Students attend college to train for the professional world, but before landing the dream job comes the interview. There's something about interviews that just seem to make people anxious.
Standup: For many, the interview process can be very stressful, but here at Texas State the Career Services department offers many ways to help students prepare for entering the job market.
Those who want to polish their interview technique can schedule a mock interview with a career counselor. During the process, students can expect to answer the same challenging questions as the real-life scenario.
Upon completion, the career counselor will provide feedback on areas of improvement.
Students can also practice interview skills from the comfort of their own homes by using the "interview stream" option on the Career Services web page. For Bobcat Update, I'm Adelina Valdez.
Perhaps you've noticed that A-S-G campaign signs are back up around campus. However, if you've only seen signs for one pair of running mates, it's because they're the only ones running.
Vanessa Cortez and Edward Perez are applying for Student Body President and Vice President unopposed. They held a rally this past Monday.
SB: Vanessa Cortez
Some students wonder whether competition is still an option.
Stand-Up: Although it is too late to run for A-S-G President and Vice President, Cortez still insists the student body come out to vote,
As there will be other important matters included on the ballet, such as the decision on whether there should be a 17-dollar bus fee increase starting next semester.
The Associated Student Government is established to serve as the voice of the students at Texas State.
SB: Dahlia Dandashi
Students are encouraged to voice their opinions at A-S-G meetings on Mondays at 7 p.m. in the L-B-J teaching theater. For Bobcat Update, I'm Alexa Perez.
Flyers are handed out at all the elementary schools in San Marcos and nearby communities inviting children and their families to participate in the free event. It's an event that has been growing for the past decade and is getting a bigger turnout every year.
Many organizations are invited to help volunteer for the event to help strengthen the bond between the community and the university. It's something many volunteers say is a feeling that can't be described, only felt.
The Easter Eggstravaganza has become an event that many San Marcos families to look forward to every year, and preparations for next year's event are already underway. For Bobcat Update, I'm Marco Enriquez.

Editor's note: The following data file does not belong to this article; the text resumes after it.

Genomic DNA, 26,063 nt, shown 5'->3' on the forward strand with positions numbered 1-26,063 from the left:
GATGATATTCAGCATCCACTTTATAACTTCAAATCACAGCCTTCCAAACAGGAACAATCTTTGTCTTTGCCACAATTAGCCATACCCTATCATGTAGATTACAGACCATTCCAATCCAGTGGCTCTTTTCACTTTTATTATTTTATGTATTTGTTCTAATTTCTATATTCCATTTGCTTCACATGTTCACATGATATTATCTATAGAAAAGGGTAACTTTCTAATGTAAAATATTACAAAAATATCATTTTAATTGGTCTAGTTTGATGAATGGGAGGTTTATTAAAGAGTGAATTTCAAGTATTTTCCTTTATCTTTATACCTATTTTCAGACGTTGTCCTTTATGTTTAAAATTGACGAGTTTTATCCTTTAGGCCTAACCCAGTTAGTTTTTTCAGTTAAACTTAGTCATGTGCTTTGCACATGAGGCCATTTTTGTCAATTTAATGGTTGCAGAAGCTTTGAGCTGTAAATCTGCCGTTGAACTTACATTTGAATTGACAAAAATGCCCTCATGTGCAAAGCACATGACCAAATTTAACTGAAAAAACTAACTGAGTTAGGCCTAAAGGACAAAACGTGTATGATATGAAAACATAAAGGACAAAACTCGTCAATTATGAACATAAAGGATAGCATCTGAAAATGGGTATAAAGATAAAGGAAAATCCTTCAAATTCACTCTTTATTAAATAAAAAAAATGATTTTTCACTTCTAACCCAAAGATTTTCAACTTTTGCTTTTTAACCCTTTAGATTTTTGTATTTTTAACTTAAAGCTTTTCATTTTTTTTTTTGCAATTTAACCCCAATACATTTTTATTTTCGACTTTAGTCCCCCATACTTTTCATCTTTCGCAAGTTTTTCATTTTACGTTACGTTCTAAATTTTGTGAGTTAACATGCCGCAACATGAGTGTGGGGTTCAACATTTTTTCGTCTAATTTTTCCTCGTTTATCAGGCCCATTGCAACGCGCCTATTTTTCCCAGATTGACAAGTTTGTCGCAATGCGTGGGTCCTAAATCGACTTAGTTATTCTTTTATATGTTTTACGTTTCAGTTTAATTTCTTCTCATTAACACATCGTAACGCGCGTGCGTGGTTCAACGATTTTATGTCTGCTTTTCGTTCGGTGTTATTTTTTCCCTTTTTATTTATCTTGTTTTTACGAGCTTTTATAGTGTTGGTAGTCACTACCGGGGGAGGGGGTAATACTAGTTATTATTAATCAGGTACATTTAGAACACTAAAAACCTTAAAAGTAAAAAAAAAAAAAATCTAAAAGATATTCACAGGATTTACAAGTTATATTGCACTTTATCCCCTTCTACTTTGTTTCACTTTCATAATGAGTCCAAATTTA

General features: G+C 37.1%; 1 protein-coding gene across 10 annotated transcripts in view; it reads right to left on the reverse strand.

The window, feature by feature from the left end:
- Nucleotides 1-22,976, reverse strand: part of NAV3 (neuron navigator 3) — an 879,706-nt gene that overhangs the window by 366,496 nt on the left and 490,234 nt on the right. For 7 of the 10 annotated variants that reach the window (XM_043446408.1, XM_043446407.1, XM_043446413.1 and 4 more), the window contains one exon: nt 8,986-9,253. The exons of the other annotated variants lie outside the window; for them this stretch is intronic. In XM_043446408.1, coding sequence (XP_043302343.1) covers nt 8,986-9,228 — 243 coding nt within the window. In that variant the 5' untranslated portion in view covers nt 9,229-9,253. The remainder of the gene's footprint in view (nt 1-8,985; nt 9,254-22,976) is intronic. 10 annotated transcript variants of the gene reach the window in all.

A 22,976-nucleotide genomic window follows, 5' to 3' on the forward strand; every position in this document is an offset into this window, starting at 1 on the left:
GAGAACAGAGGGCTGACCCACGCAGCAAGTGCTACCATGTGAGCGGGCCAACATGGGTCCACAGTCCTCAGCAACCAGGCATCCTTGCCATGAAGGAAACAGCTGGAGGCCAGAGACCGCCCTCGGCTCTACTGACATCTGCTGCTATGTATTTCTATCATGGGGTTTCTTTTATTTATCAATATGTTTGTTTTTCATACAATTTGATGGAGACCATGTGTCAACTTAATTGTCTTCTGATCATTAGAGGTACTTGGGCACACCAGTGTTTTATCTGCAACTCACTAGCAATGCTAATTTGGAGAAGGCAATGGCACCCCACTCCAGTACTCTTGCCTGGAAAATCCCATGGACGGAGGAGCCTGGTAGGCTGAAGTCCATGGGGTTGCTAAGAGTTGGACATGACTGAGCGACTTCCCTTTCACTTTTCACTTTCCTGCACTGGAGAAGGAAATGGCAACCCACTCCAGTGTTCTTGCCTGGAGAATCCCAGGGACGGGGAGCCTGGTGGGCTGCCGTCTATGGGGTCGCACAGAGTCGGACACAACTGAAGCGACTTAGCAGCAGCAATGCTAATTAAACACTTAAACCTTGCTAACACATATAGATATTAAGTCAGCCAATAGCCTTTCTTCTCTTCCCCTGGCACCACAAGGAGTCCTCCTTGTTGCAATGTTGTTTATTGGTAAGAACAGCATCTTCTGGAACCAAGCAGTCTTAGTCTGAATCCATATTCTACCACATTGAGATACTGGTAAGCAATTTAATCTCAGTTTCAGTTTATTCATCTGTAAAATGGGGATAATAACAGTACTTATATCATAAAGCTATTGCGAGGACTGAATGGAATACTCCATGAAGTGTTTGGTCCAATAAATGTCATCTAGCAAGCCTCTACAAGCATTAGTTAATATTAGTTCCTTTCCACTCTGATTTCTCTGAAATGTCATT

Bicycles are just one option for getting around campus, but cyclists are at a disadvantage. The streets and sidewalks are already filled.
The lack of bike lanes force cyclists to ride on the shoulder of the street or ride on sidewalks weaving in and out of pedestrians. Safety is key when navigating around campus on a bike.
Cyclists would like to see more done to promote safety.
[ ] For Bobcat Update, I'm Kristina Coble.
The Texas Department of Transportation and the City of San Marcos co-hosted an open forum last Thursday at the San Marcos Activity Center to talk about the proposed Loop 82 overpass. The project would raise Aquarena Springs Drive from Thorpe Lane to Charles Austin Drive.
The overpass project will contain a bridge that will pass over the railroad tracks next to Bobcat Stadium. When the bridge is completed, drivers will be able to look into Bobcat Stadium as they pass by.
Standup: Although a projected groundbreaking date isn't set just yet, the project is slated to begin around next year. The estimated cost of the project is 36 (m) million dollars. For Bobcat Update I'm John Beck.
Past, present and future generations are here celebrating the 14th annual Feria del Mariachi --and the 10th anniversary of the Latin Music Studies at Texas State.
Young mariachi Juliana Villapando says she feels a stronger connection to her heritage by coming to the Feria.
Mariachis of all expertise levels compete and attend workshops during the two-day event that ends with a concert.
America's Got Talent Semi Finalist Sebastian De La Cruz received the Rising Star Award. De La Cruz says he looks forward to seeing how his performances bring out the emotions in people.
Many people showed their appreciation for this event and what it represents for Texas State.
SB Dean of the College of Fine Arts and Communication Timothy Mottet .
The continuing interest in mariachi music is visible in both younger and older generations in the Central Texas area. For Bobcat Update, I'm Karen Buenrostro.
Adjusting to University life after spending time at a community college can be hard. The larger class sizes, tougher course load and a more expansive campus can take some time for new students to get used to, but Texas State's new partnership with Austin Community College looks to lessen the pressure for transfer students.
SB: Stephanie Perez Student – Had to leave school after transferring, because of a tough adjustment.
Future students at Texas State will likely benefit from a program designed to ease the transition.
SB: Texas State vp for enrollment management – Micheal R. Heintze, Introduces and talks about the pathway program
Stand Up: Facilities like this – the theatre in Tower Dormitory can be helpful in the transition, because new students will be able to make friends (this is sort of what I said… I cannot remember my exact words).
The partnership with A-C-C Kyle begins in the fall of 2014. Professor Debra Feakes says she's excited about its potential benefits.